• Mon
  • Apr 21, 2014
  • Updated: 3:42pm

Chinese taking a leading role on film juries

PUBLISHED : Sunday, 27 May, 2007, 12:00am
UPDATED : Sunday, 27 May, 2007, 12:00am

The strong Chinese presence on the juries at this year's Cannes Film Festival is a sign of how Chinese perspectives are seen as vital components in the evaluation of international cinema, says mainland filmmaker Jia Zhangke .


With this year's festival drawing to a close today, and the celebrities fleeing the city for the next media hotspot, the centre of attention has shifted to the juries. Members have been in the limelight by announcing the results of side competitions.


While Hong Kong-born actress Maggie Cheung Man-yuk has more work to do - her job as a jury member for the festival's main competition will end this evening, when the announcement for this year's Palme d'Or recipient is made at the Grand Theatre Lumiere - Jia has finished his duties on Friday as he presided over the awards for the Cinefondation short-film competition.


'This proves that Chinese cinema is securing a high level of recognition from around the world,' said Jia, referring to the increasing number of Chinese filmmakers recruited as judges at international film festivals. 'This also proves that they hope to hear views from China - and this in itself is also very important in the development of our own culture.'


Mainland film critic Qin Bian was also a judge at Cannes this year, serving alongside award-winning directors Pascale Ferran and Cristi Puiu and Italian actor Jasmine Trinca in the Un Certain Regard side competition.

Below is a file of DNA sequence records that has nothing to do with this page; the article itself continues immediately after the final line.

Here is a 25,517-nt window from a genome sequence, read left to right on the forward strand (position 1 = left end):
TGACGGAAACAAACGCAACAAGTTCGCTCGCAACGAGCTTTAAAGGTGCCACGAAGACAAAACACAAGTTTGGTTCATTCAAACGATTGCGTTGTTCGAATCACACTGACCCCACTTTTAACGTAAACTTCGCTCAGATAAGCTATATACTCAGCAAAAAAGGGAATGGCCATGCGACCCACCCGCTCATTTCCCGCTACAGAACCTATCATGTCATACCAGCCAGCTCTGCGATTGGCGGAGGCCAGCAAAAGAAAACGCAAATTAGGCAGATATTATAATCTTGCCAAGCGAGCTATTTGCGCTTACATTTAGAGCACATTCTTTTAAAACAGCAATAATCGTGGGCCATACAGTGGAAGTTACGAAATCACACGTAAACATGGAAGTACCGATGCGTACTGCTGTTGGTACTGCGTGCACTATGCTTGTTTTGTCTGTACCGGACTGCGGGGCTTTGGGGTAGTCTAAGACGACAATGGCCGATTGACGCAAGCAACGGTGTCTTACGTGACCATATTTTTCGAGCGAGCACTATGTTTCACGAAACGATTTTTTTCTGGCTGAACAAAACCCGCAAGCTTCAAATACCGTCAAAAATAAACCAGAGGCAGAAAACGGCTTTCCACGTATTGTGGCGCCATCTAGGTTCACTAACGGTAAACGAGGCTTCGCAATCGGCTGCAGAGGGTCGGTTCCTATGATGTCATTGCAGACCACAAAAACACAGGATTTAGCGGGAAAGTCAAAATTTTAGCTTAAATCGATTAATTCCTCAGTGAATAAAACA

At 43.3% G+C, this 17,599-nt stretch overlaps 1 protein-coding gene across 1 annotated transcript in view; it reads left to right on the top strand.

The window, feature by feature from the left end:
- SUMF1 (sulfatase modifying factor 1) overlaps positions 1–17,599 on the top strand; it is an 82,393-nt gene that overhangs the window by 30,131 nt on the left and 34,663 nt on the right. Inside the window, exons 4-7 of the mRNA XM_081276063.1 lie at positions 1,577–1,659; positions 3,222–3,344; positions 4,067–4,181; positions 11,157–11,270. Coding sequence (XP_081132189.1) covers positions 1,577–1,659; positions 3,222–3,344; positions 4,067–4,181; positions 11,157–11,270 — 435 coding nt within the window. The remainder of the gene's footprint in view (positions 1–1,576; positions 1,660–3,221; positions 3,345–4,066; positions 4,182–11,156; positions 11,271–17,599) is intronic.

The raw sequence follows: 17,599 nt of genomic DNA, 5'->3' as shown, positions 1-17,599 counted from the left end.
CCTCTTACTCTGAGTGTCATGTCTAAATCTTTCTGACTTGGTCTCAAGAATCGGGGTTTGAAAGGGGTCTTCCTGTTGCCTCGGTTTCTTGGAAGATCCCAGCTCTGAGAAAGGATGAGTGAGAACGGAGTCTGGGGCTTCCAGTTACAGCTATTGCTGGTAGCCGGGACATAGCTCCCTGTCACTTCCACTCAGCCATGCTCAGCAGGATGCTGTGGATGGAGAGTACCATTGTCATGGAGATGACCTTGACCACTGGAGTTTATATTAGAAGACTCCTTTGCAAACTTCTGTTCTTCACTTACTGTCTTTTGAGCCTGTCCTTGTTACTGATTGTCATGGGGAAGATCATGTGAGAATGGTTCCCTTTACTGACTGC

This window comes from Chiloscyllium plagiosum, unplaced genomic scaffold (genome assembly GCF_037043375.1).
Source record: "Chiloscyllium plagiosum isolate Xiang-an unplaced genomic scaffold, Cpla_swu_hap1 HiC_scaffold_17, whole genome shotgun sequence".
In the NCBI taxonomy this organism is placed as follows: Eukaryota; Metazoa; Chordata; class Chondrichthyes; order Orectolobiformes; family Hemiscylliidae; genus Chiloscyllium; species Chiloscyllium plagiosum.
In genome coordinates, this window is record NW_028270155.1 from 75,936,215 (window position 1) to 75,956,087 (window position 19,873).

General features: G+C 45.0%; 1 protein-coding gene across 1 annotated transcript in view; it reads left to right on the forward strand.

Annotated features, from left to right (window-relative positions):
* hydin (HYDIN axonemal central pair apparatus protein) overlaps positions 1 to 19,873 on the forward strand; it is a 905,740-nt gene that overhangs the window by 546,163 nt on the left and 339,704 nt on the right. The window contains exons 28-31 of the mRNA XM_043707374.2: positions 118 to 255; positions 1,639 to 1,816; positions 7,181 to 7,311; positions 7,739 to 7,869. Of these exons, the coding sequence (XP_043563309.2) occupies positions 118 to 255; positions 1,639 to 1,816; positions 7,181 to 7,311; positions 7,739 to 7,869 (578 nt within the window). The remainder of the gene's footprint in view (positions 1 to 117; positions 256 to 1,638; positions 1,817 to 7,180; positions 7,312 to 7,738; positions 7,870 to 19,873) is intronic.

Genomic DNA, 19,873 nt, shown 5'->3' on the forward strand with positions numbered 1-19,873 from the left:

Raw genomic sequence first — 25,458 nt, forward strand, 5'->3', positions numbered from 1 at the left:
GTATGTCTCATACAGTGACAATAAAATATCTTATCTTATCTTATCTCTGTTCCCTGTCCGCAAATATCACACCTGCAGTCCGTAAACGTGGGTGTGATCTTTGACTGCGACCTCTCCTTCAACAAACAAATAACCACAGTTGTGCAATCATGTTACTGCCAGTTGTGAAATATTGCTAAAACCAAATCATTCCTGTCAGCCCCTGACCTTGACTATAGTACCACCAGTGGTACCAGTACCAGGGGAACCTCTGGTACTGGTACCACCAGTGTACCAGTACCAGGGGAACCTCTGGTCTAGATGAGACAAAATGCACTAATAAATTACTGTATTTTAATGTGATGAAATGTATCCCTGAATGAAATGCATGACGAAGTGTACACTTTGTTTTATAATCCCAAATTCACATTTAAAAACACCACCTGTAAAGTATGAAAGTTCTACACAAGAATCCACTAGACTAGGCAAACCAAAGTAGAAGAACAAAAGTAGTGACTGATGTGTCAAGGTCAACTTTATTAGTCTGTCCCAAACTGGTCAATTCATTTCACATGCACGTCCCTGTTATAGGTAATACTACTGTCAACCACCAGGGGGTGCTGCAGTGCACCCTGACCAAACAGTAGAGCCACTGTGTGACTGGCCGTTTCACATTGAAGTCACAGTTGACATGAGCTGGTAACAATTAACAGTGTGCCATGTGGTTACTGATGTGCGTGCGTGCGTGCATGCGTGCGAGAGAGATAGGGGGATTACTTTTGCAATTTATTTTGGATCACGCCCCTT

Last year, there were two Chinese jurors at Cannes. Wong Kar-wai - whose film My Blueberry Nights opened this year's festival - was jury president for the main competition. Mainland actress Zhang Ziyi was also on the board.


The emergence of Chinese filmmakers as arbitrators of taste at film festivals will continue, with director Zhang Yimou heading the jury of the Venice Film Festival, which runs from August 29 to September 8. Jia's Still Life, a slow-moving paean to communities torn apart by the Three Gorges project, won that festival's top award last year.


Zhang's fellow 'Fifth Generation' director, Chen Kaige will preside over the Shanghai International Film Festival's jury next month.


Jia - who made his name by securing awards at international film festivals in Hong Kong and Pusan with feature films that had not been approved by mainland censors - said the pressure of his job as a juror had grown this year.


'A lot of young filmmakers' futures were at stake here,' he said of the Cinefondation competition, designed for aspiring first-time filmmakers.


'I hope I didn't miss a rising great director here.'


Beijing Film Academy student Chen Tao won second prize with Way Out. Top garlands went to Argentinean student Gonzalo Tobal.


Chen's success will probably outshine the veteran Wong Kar-wai. Although a Cannes darling, Wong's entry this year - a road movie filled with his slow motion, voice-over-laden trademarks, but set in the US and starring Norah Jones and Jude Law - received lukewarm reviews.


The films that remain contenders for the Palme d'Or are Joel and Ethan Coen's No Country for Old Men and Cristian Mungiu's 4 Months, 3 Weeks and 2 Days, with American artist-filmmaker Julian Schnabel's The Diving Bell and the Butterfly emerging as a late challenger.


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